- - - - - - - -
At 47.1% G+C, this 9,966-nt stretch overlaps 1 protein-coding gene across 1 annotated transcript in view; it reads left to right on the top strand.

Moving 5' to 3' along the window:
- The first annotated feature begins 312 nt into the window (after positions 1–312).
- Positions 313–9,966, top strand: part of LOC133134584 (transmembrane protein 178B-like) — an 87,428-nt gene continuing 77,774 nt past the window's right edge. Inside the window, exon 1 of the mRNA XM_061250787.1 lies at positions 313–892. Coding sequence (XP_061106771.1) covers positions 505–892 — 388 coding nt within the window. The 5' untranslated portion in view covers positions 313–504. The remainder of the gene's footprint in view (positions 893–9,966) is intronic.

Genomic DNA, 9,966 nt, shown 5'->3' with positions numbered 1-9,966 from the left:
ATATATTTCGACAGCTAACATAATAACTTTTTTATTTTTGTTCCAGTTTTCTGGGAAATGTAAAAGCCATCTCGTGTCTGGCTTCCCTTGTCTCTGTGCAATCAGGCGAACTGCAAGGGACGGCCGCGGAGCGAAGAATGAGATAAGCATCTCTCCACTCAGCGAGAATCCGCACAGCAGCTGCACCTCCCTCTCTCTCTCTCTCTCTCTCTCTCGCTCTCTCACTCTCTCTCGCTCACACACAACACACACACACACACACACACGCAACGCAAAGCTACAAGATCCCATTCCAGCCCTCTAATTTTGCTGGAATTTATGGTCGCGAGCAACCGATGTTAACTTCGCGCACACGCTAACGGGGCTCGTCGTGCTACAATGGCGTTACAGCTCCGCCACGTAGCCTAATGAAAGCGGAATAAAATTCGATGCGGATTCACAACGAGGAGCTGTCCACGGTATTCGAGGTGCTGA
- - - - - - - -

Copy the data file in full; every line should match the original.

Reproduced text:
At 47.1% G+C, this 9,966-nt stretch overlaps 1 protein-coding gene across 1 annotated transcript in view; it reads left to right on the top strand.

Moving 5' to 3' along the window:
- The first annotated feature begins 312 nt into the window (after positions 1–312).
- Positions 313–9,966, top strand: part of LOC133134584 (transmembrane protein 178B-like) — an 87,428-nt gene continuing 77,774 nt past the window's right edge. Inside the window, exon 1 of the mRNA XM_061250787.1 lies at positions 313–892. Coding sequence (XP_061106771.1) covers positions 505–892 — 388 coding nt within the window. The 5' untranslated portion in view covers positions 313–504. The remainder of the gene's footprint in view (positions 893–9,966) is intronic.

Genomic DNA, 9,966 nt, shown 5'->3' with positions numbered 1-9,966 from the left:
ATATATTTCGACAGCTAACATAATAACTTTTTTATTTTTGTTCCAGTTTTCTGGGAAATGTAAAAGCCATCTCGTGTCTGGCTTCCCTTGTCTCTGTGCAATCAGGCGAACTGCAAGGGACGGCCGCGGAGCGAAGAATGAGATAAGCATCTCTCCACTCAGCGAGAATCCGCACAGCAGCTGCACCTCCCTCTCTCTCTCTCTCTCTCTCTCTCGCTCTCTCACTCTCTCTCGCTCACACACAACACACACACACACACACACACGCAACGCAAAGCTACAAGATCCCATTCCAGCCCTCTAATTTTGCTGGAATTTATGGTCGCGAGCAACCGATGTTAACTTCGCGCACACGCTAACGGGGCTCGTCGTGCTACAATGGCGTTACAGCTCCGCCACGTAGCCTAATGAAAGCGGAATAAAATTCGATGCGGATTCACAACGAGGAGCTGTCCACGGTATTCGAGGTGCTGA